One in seven of New Mexico’s certified Obamacare navigators had a match in the Federal Bureau of Investigation’s National Crime Information Center (NCIC) database, according to public records obtained by National Review Online.
In total, 38 health-care guides or certified application counselors received their certification despite a match, according to records from the New Mexico Office of the Superintendent of Insurance (OSI), which certifies navigators working with the New Mexico Health Insurance Exchange.
An NCIC background check is “a tool for finding out if there may be an issue. It’s not a tool for knowing that there is one,” says Aaron Ezekiel, the OSI’s director of Affordable Care Act Implementation Projects.
The records obtained by NRO did not specify how many of the 38 navigators with NCIC hits had been convicted of a crime. Health and Human Services secretary Kathleen Sebelius told Congress late last year that it was “possible” for convicted felons to be working as navigators.
Certified New Mexico navigators had been charged with crimes including: eight domestic-violence charges, including aggravated battery and aggravated assault of a household member; four drug charges; two larceny charges; one petty-theft charge; one shoplifting charge; and two child-abuse charges. There were also several driving-related charges, including DWIs, DUIs, and speeding or traffic crimes. In at least two instances, navigators had traffic charges for lacking insurance.
The OSI does not retain records regarding which organization employs the navigators with NCIC matches, and the New Mexico Health Insurance Exchange would not disclose that information to NRO.
The OSI’s certification process was carefully crafted to protect the public, Ezekiel says. The OSI receives navigator applications from New Mexico’s health exchange, running them through the NCIC system by name, date of birth, and Social Security number. Applicants who have committed a significant financial crime or were listed on the sex-offender registry are automatically disqualified.
For other navigator applicants who trigger NCIC hits, three OSI experts then review the results, assessing on a case-by-case basis whether a navigator should receive certification. For example, a 20-year-old shoplifting conviction for an otherwise upstanding citizen might not be disqualifying, while a recent fraud charge could be.
“We’ve been very careful not to provide licensure to anyone we thought was a risk,” says Ezekiel, who was among the three OSI officials reviewing background-check results and making the certification decisions. He adds that while “reasonable people could disagree about this, of course,” the existence of NCIC hits shouldn’t in itself cause alarm.
“We left ourselves very deliberately a category of, ‘Wow, that makes me uncomfortable,’” Ezekiel continues. “It didn’t fit a specific category, but if we felt like we didn’t want to take the risk of this person. . . . It’s not a right to become a health-care guide. It’s a privilege. And we want to make sure that the people who are doing it have the best interests of the public in mind.”
In 2010, New Mexico passed the Criminal Offender Employment Act, which states that a criminal conviction “shall not operate as an automatic bar to obtaining public employment or license.” It forbids state agencies from asking about criminal convictions on the initial employment application, allowing it to be considered only when a candidate becomes a finalist.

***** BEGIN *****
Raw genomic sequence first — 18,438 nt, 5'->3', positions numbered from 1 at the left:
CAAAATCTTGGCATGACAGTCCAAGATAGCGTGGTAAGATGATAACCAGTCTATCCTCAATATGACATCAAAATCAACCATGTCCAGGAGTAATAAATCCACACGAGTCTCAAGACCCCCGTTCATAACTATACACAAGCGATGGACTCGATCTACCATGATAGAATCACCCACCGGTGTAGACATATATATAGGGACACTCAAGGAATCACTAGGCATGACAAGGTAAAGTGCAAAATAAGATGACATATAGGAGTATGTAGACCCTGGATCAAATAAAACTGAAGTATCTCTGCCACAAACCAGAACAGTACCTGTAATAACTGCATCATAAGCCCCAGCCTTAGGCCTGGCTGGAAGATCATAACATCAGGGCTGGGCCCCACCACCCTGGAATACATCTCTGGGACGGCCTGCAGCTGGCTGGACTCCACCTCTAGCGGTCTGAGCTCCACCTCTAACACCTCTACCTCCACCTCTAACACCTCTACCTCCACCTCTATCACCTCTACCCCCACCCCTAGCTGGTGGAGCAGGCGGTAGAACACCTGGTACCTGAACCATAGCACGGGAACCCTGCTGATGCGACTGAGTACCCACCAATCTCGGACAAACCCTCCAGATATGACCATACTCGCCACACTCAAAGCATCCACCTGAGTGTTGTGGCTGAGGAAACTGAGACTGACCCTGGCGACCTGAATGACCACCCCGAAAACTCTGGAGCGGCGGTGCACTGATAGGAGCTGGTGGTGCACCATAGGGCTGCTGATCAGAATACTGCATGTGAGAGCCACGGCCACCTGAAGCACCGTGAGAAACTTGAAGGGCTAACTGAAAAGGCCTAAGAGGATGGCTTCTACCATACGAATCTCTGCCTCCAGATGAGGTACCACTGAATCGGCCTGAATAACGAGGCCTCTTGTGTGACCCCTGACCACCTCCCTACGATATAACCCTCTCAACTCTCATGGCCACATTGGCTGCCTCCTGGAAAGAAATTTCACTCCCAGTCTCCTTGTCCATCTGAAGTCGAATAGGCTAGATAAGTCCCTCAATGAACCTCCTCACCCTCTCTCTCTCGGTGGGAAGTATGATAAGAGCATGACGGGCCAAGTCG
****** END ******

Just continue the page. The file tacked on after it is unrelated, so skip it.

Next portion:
New Mexico’s application for health-care “guides” notes that “the appearance of past offenses in a background check will not automatically exclude the Candidate from consideration and will be evaluated on a case by case basis.”
Debra Hammer, spokeswoman for New Mexico’s health exchange, says, “We definitely believe in second chances, and people have a right to be gainfully employed.” The 38 navigators with charges flagged “are no longer in adjudication,” she says. “Their employers also do background checks, and these are past crimes that they have paid their dues on.”
But Pam Wiseman, executive director of the New Mexico Coalition Against Domestic Violence, said the number of domestic-violence charges in particular was unsettling.
“People who commit child abuse [or] domestic violence may not always be the best people to provide assistance to others who are vulnerable,” she says. “These are not minor crimes, and they need to be scrutinized carefully.”
Not all states have review processes in place that are as extensive as New Mexico’s.
In Massachusetts, “there is no law or regulation requiring background checks for our Navigators,” Jason Lefferts, director of communications for the Commonwealth Health Connector, tells NRO by e-mail. “The organization[s] we partner with as Navigators are trusted, known community partners to us. . . . As we selected Navigators, we did not make them undergo checks.”
Other state exchanges, including those in Colorado, Maryland, and Washington, have established guidelines that include basic offenses that would be disqualifying, but they rely heavily on their partners outside the public sector to conduct background checks and make hiring decisions about navigators.
NRO has submitted several records requests in states operating their own exchanges, and it is suing in Nevada to obtain information about navigators with a criminal history.
— Jillian Kay Melchior is a Thomas L. Rhodes Fellow for the Franklin Center for Government and Public Integrity.